Former professional boxing star Mike Tyson is no stranger to guest starring in video games - but he feels that one major company has left him out of their upcoming production.
Tyson took shots at major video game developer Nintendo in a Tweet on April 4, claiming that the company had already begun production on a new ‘Punch Out’ game without notifying him.
“Heard Nintendo was doing the new ‘Punch Out’ without even contacting me,” Tyson wrote. “It won’t be the same. My knockouts made the game. That’s wack.”
heard @Nintendo was doing the new “Punch Out” without even contacting me. it wont be the same. my knockouts made the game. thats whack.— Mike Tyson (@MikeTyson) April 4, 2019
However, Tyson’s comments come as a confusing surprise to fans, as there is no upcoming ‘Punch Out’ game in production - at least that we know of.
Unless Tyson leaked an as-yet unheard of game, it appears that the pugilist was referring to the re-release of the classic NES ‘Punch Out’ on the Nintendo Switch, which replaced his final boss fight with an enemy named “Mr. Dream” after their license to use Tyson as a character expired.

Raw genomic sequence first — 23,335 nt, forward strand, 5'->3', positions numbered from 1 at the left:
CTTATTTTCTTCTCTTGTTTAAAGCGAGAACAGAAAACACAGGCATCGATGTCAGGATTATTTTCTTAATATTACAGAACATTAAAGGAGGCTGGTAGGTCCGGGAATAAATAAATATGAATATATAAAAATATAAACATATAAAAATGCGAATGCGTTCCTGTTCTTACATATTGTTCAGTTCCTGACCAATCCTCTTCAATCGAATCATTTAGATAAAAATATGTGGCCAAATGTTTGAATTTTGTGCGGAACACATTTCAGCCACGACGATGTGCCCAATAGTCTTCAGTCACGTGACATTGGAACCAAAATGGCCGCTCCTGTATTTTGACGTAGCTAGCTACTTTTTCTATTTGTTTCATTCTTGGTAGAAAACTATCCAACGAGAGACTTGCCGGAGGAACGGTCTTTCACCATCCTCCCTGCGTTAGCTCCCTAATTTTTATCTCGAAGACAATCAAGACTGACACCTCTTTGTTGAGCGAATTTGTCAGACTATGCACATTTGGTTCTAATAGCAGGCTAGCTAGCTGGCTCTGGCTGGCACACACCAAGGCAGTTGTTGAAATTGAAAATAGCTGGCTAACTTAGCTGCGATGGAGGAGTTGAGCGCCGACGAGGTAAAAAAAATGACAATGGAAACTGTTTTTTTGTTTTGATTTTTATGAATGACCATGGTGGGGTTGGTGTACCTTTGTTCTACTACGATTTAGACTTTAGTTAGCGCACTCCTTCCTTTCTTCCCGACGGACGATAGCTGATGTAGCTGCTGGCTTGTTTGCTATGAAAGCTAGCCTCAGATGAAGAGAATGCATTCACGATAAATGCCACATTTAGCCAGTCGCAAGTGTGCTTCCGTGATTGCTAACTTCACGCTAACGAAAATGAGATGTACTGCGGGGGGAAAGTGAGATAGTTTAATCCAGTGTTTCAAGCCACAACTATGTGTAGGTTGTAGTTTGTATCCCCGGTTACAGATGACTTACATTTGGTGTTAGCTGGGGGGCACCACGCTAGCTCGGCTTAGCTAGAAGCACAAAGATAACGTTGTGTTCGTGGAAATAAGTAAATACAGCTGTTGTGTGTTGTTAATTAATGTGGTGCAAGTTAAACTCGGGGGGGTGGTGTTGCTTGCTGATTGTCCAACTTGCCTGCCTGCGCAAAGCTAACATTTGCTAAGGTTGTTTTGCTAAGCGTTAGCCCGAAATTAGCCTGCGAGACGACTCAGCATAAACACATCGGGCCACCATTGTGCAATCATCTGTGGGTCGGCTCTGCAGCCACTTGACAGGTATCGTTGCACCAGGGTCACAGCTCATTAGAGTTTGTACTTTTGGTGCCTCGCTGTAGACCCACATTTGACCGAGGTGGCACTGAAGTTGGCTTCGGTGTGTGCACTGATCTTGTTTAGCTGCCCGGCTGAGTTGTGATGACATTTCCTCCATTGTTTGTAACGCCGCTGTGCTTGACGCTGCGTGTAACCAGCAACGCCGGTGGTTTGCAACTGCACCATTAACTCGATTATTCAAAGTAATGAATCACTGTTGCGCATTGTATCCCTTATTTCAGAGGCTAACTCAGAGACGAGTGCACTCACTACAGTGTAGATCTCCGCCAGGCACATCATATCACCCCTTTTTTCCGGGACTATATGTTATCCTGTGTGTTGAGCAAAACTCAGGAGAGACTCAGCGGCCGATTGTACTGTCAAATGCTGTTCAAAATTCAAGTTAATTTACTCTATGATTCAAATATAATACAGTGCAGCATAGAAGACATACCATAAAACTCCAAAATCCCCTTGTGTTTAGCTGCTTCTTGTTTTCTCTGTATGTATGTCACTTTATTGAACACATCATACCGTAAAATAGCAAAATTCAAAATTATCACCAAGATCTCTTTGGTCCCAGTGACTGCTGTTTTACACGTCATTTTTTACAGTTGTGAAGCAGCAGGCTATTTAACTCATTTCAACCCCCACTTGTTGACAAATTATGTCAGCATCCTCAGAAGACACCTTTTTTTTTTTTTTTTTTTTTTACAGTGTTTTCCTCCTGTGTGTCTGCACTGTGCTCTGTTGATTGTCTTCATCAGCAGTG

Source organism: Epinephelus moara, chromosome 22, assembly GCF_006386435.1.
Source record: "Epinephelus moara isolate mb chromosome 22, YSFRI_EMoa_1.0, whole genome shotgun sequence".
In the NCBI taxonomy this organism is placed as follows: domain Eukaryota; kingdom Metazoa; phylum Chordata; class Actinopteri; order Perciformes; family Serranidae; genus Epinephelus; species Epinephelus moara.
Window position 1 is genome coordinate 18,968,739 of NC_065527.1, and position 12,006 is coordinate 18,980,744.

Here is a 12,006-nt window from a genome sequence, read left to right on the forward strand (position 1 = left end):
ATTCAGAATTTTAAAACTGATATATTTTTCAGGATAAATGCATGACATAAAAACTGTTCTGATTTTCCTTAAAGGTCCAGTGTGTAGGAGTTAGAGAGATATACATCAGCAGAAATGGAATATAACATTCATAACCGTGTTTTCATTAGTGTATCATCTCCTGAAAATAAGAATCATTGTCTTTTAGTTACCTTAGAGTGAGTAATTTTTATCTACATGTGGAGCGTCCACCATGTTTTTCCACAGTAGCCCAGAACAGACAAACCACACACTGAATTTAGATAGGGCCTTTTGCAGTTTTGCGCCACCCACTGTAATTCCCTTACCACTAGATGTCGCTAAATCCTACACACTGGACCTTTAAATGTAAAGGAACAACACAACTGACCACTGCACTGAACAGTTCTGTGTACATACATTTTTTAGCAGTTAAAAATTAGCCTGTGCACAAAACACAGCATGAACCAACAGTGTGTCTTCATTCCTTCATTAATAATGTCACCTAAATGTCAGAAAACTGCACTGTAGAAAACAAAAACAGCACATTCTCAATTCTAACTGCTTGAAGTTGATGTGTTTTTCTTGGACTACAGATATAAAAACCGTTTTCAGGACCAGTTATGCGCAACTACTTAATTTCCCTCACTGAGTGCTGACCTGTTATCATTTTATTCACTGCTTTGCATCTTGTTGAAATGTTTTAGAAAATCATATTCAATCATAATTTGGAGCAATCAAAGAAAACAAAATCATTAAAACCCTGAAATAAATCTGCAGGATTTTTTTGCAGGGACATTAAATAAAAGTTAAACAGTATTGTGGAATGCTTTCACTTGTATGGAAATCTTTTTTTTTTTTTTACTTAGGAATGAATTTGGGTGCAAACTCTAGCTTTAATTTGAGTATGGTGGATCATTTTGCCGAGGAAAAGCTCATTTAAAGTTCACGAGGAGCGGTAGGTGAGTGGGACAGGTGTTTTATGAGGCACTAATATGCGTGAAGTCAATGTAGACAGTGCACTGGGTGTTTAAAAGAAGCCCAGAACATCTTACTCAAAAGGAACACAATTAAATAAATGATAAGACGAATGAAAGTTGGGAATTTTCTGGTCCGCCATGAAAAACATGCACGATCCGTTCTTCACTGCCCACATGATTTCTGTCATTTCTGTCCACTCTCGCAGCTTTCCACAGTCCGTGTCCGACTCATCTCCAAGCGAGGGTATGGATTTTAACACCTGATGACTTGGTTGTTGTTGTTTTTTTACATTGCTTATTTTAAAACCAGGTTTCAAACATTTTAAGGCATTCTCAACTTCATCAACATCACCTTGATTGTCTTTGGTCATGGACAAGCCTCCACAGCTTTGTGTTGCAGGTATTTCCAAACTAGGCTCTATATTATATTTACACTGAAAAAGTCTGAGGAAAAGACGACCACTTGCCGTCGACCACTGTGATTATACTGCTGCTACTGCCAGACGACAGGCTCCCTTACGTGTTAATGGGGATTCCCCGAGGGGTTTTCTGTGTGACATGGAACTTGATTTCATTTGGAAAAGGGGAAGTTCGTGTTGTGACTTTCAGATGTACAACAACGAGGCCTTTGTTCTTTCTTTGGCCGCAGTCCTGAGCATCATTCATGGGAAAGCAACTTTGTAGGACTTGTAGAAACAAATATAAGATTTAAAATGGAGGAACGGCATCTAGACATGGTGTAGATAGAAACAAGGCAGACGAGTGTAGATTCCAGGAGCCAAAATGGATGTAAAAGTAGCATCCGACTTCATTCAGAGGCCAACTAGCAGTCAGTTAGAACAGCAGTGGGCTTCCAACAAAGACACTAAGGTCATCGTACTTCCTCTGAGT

Tyson had even Tweeted about being replaced with “Mr. Dream” in a preceding post, writing, “Mr. Dream? everyone tell Nintendo America who they think of when they hear ‘Punch Out.’”
In fact, Tyson was even featured in the original game’s title, which had initially been ‘Mike Tyson’s Punch Out’ before Nintendo decided to mitigate possible legal risks.
Nintendo’s choice to pull Tyson from ‘Punch Out’ wouldn’t be the first time he was removed from a game, either; Capcom notably switched his name from boxer ‘M. Bison’ in Street Fighter II ahead of release, thus changing all three names for its cast of boss characters in the process to avoid a potential lawsuit.
Despite Tyson’s apparent blunder in regards to the Switch re-release, he very well may have heard rumblings of a new ‘Punch Out’ in the works - although no such developments have yet been reported.
Tyson has since poked fun at the situation, even uploading a clip from his podcast where he'd learned about his inspiration for Street Fighter’s original boxer.